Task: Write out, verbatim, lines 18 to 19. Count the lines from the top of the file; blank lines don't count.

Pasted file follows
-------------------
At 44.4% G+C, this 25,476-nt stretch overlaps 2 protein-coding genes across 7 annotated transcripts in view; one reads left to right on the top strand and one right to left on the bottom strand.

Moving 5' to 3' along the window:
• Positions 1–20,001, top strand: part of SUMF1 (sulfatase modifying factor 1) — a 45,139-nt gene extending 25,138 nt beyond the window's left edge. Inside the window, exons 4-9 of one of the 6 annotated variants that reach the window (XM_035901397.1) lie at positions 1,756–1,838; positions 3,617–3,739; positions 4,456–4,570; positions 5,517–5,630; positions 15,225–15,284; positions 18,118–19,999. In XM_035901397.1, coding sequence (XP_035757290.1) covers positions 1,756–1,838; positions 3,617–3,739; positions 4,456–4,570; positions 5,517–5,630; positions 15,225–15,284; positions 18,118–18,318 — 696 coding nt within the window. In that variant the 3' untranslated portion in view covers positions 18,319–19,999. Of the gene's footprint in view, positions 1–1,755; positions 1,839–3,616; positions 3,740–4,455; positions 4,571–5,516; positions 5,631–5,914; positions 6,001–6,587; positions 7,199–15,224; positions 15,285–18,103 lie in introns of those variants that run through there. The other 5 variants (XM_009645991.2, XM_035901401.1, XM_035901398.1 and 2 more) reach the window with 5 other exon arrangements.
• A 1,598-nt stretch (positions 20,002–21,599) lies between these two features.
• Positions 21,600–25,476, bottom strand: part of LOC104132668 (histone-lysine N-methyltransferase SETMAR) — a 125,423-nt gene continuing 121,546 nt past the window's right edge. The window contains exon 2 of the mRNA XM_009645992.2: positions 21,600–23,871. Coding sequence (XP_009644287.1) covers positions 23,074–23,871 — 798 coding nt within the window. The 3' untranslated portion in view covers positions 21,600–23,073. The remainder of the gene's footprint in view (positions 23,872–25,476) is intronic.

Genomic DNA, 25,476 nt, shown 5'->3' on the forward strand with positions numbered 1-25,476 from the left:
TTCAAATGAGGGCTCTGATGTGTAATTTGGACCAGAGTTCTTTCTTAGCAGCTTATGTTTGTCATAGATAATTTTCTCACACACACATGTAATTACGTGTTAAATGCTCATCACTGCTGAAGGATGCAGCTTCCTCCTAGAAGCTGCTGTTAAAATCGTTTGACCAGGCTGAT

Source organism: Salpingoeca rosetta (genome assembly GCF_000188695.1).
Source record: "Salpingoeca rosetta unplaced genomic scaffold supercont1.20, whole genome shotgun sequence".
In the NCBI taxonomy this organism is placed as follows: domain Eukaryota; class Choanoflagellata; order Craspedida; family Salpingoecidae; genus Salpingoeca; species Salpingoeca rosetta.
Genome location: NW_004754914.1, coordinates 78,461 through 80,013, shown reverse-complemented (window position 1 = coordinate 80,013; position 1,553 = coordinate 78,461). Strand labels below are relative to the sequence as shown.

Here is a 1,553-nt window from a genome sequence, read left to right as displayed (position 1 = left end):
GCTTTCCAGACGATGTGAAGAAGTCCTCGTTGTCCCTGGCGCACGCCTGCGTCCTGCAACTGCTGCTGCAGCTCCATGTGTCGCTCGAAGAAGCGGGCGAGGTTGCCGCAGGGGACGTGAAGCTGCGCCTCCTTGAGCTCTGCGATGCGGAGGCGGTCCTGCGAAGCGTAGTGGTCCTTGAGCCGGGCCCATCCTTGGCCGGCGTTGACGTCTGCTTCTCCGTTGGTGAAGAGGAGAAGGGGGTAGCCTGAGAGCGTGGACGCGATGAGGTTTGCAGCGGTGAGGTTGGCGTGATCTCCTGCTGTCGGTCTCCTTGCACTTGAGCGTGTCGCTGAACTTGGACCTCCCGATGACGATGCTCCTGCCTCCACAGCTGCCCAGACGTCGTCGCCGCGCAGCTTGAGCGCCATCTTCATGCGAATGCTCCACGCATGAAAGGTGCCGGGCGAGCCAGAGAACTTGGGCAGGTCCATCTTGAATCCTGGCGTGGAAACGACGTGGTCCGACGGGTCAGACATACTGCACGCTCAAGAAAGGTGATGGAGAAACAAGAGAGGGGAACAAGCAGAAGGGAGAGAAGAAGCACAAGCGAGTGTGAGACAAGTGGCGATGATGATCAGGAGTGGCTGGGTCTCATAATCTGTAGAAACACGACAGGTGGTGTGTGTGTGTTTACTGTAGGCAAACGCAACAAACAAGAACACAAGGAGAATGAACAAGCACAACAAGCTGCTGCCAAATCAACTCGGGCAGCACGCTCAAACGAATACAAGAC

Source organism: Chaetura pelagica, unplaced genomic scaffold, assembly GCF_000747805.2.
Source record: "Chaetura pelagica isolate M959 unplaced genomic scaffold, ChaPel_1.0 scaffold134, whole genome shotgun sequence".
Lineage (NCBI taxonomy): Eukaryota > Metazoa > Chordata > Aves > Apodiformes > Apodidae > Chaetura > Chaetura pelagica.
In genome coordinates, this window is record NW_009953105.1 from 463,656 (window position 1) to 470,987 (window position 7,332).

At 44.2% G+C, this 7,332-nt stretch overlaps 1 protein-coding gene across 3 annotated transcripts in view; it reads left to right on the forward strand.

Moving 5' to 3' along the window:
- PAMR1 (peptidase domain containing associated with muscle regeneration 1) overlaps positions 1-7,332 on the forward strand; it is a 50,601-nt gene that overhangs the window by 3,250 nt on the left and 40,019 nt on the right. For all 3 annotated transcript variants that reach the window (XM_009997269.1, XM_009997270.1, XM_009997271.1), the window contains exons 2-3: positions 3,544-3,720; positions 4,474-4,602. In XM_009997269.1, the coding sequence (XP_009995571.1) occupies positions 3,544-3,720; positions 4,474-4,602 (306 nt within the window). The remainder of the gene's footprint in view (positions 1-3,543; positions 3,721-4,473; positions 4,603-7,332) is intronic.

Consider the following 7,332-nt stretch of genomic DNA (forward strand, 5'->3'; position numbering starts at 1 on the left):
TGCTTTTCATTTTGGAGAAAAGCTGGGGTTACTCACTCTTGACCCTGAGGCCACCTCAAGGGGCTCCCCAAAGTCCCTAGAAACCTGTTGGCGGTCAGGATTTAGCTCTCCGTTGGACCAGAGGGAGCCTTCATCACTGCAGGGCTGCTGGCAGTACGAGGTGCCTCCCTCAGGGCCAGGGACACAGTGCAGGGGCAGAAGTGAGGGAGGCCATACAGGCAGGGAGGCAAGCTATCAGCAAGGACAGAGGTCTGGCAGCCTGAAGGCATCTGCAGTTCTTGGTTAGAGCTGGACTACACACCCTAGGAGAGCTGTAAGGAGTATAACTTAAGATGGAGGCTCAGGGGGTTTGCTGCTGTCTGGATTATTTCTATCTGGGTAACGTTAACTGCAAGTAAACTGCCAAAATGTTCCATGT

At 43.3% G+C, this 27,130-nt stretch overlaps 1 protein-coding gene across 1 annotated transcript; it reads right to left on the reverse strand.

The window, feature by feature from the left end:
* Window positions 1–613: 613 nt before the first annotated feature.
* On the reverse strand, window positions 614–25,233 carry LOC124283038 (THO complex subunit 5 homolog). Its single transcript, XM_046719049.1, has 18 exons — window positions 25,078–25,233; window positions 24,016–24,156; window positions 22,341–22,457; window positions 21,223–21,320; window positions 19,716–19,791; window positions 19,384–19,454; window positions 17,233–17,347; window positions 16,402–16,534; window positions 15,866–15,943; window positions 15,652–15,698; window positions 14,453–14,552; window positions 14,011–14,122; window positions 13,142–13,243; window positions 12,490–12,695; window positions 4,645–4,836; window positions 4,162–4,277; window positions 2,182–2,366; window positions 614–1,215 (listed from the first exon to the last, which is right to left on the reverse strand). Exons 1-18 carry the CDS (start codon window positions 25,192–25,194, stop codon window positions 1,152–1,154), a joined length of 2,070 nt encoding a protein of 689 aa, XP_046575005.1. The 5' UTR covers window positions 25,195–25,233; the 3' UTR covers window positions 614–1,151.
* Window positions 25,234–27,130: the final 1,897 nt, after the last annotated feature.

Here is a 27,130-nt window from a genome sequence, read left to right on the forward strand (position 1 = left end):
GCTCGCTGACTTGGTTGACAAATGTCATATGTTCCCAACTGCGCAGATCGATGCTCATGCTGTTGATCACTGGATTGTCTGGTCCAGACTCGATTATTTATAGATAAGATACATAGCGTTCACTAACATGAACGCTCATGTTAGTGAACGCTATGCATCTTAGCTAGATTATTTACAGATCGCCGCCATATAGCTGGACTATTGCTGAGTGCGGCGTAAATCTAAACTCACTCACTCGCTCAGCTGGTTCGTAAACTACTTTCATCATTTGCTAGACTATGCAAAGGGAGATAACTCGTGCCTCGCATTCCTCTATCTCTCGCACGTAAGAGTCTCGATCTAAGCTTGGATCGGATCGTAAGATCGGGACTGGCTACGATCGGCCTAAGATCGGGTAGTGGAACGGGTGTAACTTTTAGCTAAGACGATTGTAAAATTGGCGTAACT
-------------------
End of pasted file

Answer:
At 44.2% G+C, this 7,332-nt stretch overlaps 1 protein-coding gene across 3 annotated transcripts in view; it reads left to right on the forward strand.

Moving 5' to 3' along the window: